South Shore resident realizes dream in graphic novel |

South Shore resident realizes dream in graphic novel

Adam Jensen
Mike Patterson / Provided to the TribuneLocal author Jared Manninen holds a copy of his graphic novel, "Gruesome Tales to Tickle Your Terror Bone," at an April book launch in Meyers.

SOUTH LAKE TAHOE, Calif. – Meet South Shore’s resident Crypt Keeper, Jared Manninen.

The 36-year-old doesn’t throw around puns like the ghoulish character from the “Tales from the Crypt” comic books of the 1940’s and 50’s, but he did draw inspiration from the book’s horror stories for his first graphic novel.

Manninen released the horror-themed, self-published “Gruesome Tales to Tickle Your Terror Bone,” in March after training as a fine artist and a spending a lifetime fascinated with comic books. And, like “Tales from the Crypt’s” EC comics, the six short stories in “Gruesome Tales” include some sort of social commentary and a twist ending.

For Manninen, completing his first graphic novel was the twist to getting laid off from a job writing newsletters for a nonprofit group in Carson Valley. He’d been putting off publishing a book for years.

“This was a dream I always wanted to do since I was a kid,” Manninen said, noting his love affair with comics started with the self-described “gateway drug” of the muscle-bound super hero genre.

Manninen estimates he put 2,000 hours of work into “Gruesome Tales,” with much of the time fraught with the stumbling blocks of figuring out exactly how to move a graphic novel from idea to print.

The Michigan native’s process is decidedly hands on. “Gruesome Tales” is composed of three different types of media: markers, acrylic paints and black ink. Computers only make an appearance near the end of the process for minor adjustments and when the whole package is ready to be sent to the printers.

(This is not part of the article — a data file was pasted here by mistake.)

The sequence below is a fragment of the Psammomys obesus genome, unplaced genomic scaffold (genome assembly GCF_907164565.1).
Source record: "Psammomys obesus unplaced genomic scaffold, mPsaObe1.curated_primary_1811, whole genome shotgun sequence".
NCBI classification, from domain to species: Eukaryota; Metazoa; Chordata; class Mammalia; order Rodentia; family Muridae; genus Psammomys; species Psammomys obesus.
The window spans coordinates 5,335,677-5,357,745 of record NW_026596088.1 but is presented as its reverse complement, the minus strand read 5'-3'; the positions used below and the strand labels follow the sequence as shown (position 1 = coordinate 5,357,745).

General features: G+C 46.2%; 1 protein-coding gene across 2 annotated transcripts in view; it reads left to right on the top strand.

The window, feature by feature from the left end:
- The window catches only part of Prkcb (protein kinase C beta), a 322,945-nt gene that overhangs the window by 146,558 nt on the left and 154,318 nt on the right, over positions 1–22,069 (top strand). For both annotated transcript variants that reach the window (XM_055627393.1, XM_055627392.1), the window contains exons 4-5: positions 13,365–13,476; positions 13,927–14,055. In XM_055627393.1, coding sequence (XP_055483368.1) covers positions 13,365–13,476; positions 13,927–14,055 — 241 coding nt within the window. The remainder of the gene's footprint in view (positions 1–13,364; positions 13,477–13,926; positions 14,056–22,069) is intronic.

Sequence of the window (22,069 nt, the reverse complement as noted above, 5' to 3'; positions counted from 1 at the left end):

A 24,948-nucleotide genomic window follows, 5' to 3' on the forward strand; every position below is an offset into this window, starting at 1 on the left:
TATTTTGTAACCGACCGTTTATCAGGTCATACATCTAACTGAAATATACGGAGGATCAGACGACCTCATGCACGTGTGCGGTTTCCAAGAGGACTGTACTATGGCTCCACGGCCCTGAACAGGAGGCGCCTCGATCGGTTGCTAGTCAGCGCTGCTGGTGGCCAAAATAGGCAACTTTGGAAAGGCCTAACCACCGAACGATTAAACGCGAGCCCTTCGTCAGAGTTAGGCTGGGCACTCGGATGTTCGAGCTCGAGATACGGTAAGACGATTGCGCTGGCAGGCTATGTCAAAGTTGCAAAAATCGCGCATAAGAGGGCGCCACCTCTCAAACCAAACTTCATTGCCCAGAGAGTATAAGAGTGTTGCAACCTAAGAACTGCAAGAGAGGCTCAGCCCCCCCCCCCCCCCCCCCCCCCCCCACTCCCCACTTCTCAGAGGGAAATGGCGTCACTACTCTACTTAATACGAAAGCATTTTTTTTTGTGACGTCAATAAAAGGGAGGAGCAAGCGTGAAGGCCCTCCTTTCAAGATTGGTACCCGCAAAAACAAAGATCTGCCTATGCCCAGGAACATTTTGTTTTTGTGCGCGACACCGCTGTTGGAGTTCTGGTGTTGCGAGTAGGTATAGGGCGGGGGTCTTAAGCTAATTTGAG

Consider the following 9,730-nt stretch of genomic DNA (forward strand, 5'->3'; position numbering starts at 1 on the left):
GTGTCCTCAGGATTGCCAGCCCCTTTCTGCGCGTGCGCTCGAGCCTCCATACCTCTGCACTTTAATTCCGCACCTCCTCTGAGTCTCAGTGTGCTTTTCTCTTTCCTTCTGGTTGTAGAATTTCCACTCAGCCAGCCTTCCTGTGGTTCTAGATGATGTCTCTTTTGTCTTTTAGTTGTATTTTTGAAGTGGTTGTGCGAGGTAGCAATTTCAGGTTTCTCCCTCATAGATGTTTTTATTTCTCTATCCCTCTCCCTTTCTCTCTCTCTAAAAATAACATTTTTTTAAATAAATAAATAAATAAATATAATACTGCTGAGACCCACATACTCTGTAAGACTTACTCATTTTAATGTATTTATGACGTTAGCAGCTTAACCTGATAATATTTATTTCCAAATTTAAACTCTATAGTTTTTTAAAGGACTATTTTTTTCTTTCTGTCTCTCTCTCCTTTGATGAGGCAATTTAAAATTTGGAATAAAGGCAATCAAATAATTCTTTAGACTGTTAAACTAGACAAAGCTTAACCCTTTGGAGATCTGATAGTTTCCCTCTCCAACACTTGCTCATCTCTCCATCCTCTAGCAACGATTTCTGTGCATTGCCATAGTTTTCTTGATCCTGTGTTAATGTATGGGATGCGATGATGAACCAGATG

“For a one man show, it’s difficult work,” Manninen said. “I couldn’t have done this if I’d been working 40 hours a week.”

The charm of the graphic novel for the former U.S. Marine is in the interplay of words and pictures, Manninen said.

“I just like how you can texture a story on so many different levels,” Manninen said.

One level of the graphic novel experience Manninen wasn’t prepared for was the actual publication. So, he joined forces with Joe Daley, who he met while serving in the U.S. Marine Corps in 1995 to form Makoto Press in 2010. The partnership’s resulted in the publication of 1,000 copies of “Gruesome Tales” March 20.

And now that the leg work of figuring out just how to publish a graphic novel is finished, Manninen is preparing two other projects covering distinctly different ground.

One project, tentatively-titled “Letters to My Father” will be set around Manninen’s experience hiking the Appalachian Trail in 1999. The second, “Odyssey of the Damned,” is a science-fiction/horror story centered around one man’s search for redemption in a post-apocalyptic world.

Manninen said he’s looking forward to spending more time on the creative process, rather than figuring out the nuts and bolts of putting a book together.

“For me it was a commitment to execute something to the end,” Manninen said about “Gruesome Tales.”

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